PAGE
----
Analysts Cut Nigeria's Growth Estimate for H2:2023
President Bola Tinubu

Analysts Cut Nigeria’s Growth Estimate for H2:2023

On the back of weak indices, Nigeria’s leading investment firms have signaled that the local economy may not meet initial expectations for the current year. Growth has been tepid, sliding as households come under pressures from government actions and inactions – especially the naira crisis in the first quarter of the year.

In its macro update, CSL Stockbrokers Limited said it has reviewed the real gross domestic product (GDP) growth forecast for the fiscal year 2023 down to 2.8% from an earlier forecast of 3.1%. 

In the first quarter of 2023, Nigeria’s GDP growth fell to 2.31% from 3.11% in the comparable period in 2022, and 3.52% in Q4 2022 according to the National Bureau of Statistics (NBS). The decline in the country’s growth rate was attributed to the adverse effects of the Naira cash crunch which disrupted economic activities during the quarter.

“We believe that the decline in Nigeria’s economic growth rate in Q1 was largely due to the Naira scarcity and the 2023 general elections which disrupted economic activities in the country”. Analysts attribute improvements seen in the oil sector to improved production volumes as the country reaped the benefits of its aggressive clampdown on crude oil theft.

The average crude oil production volume (with condensates) of 1.52 million barrels per day (mbpd) was reported in Q1 2023 with an average price of US$83.97/bbl. Oil production slowed down in Q2 2023 with an average production volume of 1.38mbpd and an average price US$77.73/bbl.

“We have revised our forecast for production for FY 2023 to 1.48mbpd from 1.6mpbd previously”, CSL stockbrokers said in its macro update for the second half of 2023. However, analysts said they expect the devaluation of the currency to lead to improved output numbers for the oil sector and as such we retain our forecast that the oil sector will exit a recession in 2023

The manufacturing sector grew modestly by 2.4% in 2022, reflecting the negative impact of CBN’s hawkish rendition, especially in the year’s second half. In fact, the sector contracted by 1.91% in Q3 2022, the first contraction since covid hit in 2020.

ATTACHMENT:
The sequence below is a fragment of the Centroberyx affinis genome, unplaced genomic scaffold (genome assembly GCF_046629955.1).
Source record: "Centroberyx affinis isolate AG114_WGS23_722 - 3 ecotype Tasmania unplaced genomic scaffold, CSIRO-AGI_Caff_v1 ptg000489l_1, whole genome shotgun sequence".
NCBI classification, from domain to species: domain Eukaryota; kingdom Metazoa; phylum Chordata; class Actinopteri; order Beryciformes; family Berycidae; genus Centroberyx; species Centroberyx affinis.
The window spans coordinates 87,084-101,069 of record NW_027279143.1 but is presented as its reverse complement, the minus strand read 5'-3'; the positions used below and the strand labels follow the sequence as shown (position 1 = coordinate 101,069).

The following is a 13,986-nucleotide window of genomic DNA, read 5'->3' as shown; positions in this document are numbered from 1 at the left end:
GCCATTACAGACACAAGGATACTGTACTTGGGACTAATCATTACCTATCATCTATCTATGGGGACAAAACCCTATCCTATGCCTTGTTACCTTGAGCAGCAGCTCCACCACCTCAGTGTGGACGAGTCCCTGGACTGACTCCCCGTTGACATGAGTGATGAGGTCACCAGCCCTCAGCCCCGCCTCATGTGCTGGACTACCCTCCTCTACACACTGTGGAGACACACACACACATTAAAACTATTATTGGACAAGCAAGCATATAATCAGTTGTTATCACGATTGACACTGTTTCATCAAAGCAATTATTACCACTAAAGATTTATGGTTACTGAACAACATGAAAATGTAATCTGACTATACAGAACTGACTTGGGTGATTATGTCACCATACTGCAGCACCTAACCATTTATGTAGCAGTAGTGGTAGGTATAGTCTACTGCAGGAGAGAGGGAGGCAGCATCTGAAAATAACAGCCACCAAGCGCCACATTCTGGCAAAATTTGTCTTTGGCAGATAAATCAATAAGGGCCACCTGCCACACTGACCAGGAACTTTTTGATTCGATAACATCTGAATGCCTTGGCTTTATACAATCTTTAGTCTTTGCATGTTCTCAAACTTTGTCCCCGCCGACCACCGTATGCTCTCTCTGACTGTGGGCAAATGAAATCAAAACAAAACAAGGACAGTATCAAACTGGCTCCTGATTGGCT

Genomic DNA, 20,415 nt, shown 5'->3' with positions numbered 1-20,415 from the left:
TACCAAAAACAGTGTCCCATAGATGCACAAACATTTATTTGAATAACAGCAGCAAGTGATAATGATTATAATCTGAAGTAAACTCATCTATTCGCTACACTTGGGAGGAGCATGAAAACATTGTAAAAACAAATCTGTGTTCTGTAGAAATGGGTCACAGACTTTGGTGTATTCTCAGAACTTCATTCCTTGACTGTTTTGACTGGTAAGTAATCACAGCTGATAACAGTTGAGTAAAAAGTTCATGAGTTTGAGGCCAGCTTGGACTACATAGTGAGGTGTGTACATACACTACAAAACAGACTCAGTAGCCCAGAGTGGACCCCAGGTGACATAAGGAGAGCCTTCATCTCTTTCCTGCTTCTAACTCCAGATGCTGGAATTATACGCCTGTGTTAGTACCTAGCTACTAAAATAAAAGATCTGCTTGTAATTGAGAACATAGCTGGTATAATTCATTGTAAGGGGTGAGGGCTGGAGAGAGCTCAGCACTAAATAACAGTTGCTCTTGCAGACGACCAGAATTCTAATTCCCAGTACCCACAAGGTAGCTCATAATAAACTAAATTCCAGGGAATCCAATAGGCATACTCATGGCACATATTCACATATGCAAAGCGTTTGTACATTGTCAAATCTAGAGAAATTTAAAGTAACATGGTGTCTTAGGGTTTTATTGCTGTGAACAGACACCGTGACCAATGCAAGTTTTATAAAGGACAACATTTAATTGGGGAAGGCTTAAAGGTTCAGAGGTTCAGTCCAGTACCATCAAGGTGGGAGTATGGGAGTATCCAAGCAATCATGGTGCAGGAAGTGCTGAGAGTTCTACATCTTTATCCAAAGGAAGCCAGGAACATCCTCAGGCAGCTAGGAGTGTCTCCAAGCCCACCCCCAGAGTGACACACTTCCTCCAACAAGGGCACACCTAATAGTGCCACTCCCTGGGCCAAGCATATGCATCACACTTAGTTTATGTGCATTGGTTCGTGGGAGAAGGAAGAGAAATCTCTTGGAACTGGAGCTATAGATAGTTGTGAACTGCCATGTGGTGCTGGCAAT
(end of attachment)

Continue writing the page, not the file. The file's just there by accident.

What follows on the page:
Though at a slower pace, the CBN has maintained its hawkish stance and the fortunes of the sector appeared to have worsened with the latest reforms of the new administration such as the fuel subsidy removal and the unification of the exchange rates at the various windows.

 In Q1 2023, the growth rate reduced to 1.61% compared with 2.83% in Q4 2022. Analysts believe the conditions will worsen in the year’s second half.  However, CSL Stockbrokers expect the service sector to maintain its growth pace in the second half of 2023, supported by gains from ICT.

“In our view, the rollout of the 5G network and the growing expansion of mobile money should drive ICT output. Elsewhere, we expect trade to positively impact the services sector, profiting from an improved export position”.

The firm revised the GDP forecast for 2023 down to 2.8%. The oil sector, which has been in a three-year recession, showed some improvement in Q1 2023 but production numbers declined in Q2 2023.  CSL Stockbrokers believes production numbers will likely perform below expectations.

“Our expectation was based on the increased pipeline surveillance and the clampdown on oil theft by the government. However, production numbers have not recovered as fast as expected and oil prices have softened.

“We project an average crude oil production (including condensates) of 1.50mbpd in H2 compared with 1.45mbpd in H1, implying average production of 1.48mbpd for 2023 compared with our earlier forecast of 1.6mbpd for 2023”.

That said, the firm expects that the impact of the Naira devaluation on oil sector output numbers will aid the sector’s recovery.

“We had expected the completion of Dangote’s refinery to boost refined petroleum exports while simultaneously offering structural tailwinds to FX liquidity but the likelihood of operations beginning this year seems remote.

“We also expect growth in the agricultural sector to remain subdued as the insecurity issues persist in the food-producing regions and weather conditions remain unpredictable.

“We expect inflation and the rising interest rate environment to continue to depress consumer purchasing power and raise the cost of doing business over the year while the constrained fiscal space will likely depress government consumption”, the firm said. #Analysts Cut Nigeria’s Growth Estimate for H2:2023 Nigerian Treasury Bills Yield Rises to 7%

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